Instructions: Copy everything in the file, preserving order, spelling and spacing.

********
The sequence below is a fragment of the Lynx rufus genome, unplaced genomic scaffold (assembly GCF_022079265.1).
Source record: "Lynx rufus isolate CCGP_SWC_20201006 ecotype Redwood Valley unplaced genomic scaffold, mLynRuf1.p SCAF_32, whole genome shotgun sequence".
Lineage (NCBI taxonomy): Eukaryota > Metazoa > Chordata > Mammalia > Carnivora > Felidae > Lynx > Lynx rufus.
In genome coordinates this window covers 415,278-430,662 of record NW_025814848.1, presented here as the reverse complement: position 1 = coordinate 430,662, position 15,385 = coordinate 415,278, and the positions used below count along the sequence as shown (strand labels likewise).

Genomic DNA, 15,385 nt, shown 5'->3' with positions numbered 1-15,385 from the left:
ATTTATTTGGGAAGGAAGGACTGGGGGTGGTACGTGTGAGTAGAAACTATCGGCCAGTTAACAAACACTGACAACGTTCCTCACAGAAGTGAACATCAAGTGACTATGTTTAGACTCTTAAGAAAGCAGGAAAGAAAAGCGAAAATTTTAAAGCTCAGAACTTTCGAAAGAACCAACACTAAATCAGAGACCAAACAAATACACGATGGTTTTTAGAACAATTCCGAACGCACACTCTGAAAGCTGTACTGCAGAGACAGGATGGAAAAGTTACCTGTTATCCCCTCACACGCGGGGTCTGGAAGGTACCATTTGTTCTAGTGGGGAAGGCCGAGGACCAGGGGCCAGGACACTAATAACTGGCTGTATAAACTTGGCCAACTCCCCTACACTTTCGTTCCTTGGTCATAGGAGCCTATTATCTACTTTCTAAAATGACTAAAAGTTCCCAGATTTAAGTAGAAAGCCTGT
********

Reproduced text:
The sequence below is a fragment of the Lynx rufus genome, unplaced genomic scaffold (assembly GCF_022079265.1).
Source record: "Lynx rufus isolate CCGP_SWC_20201006 ecotype Redwood Valley unplaced genomic scaffold, mLynRuf1.p SCAF_32, whole genome shotgun sequence".
Lineage (NCBI taxonomy): Eukaryota > Metazoa > Chordata > Mammalia > Carnivora > Felidae > Lynx > Lynx rufus.
In genome coordinates this window covers 415,278-430,662 of record NW_025814848.1, presented here as the reverse complement: position 1 = coordinate 430,662, position 15,385 = coordinate 415,278, and the positions used below count along the sequence as shown (strand labels likewise).

Genomic DNA, 15,385 nt, shown 5'->3' with positions numbered 1-15,385 from the left:
ATTTATTTGGGAAGGAAGGACTGGGGGTGGTACGTGTGAGTAGAAACTATCGGCCAGTTAACAAACACTGACAACGTTCCTCACAGAAGTGAACATCAAGTGACTATGTTTAGACTCTTAAGAAAGCAGGAAAGAAAAGCGAAAATTTTAAAGCTCAGAACTTTCGAAAGAACCAACACTAAATCAGAGACCAAACAAATACACGATGGTTTTTAGAACAATTCCGAACGCACACTCTGAAAGCTGTACTGCAGAGACAGGATGGAAAAGTTACCTGTTATCCCCTCACACGCGGGGTCTGGAAGGTACCATTTGTTCTAGTGGGGAAGGCCGAGGACCAGGGGCCAGGACACTAATAACTGGCTGTATAAACTTGGCCAACTCCCCTACACTTTCGTTCCTTGGTCATAGGAGCCTATTATCTACTTTCTAAAATGACTAAAAGTTCCCAGATTTAAGTAGAAAGCCTGT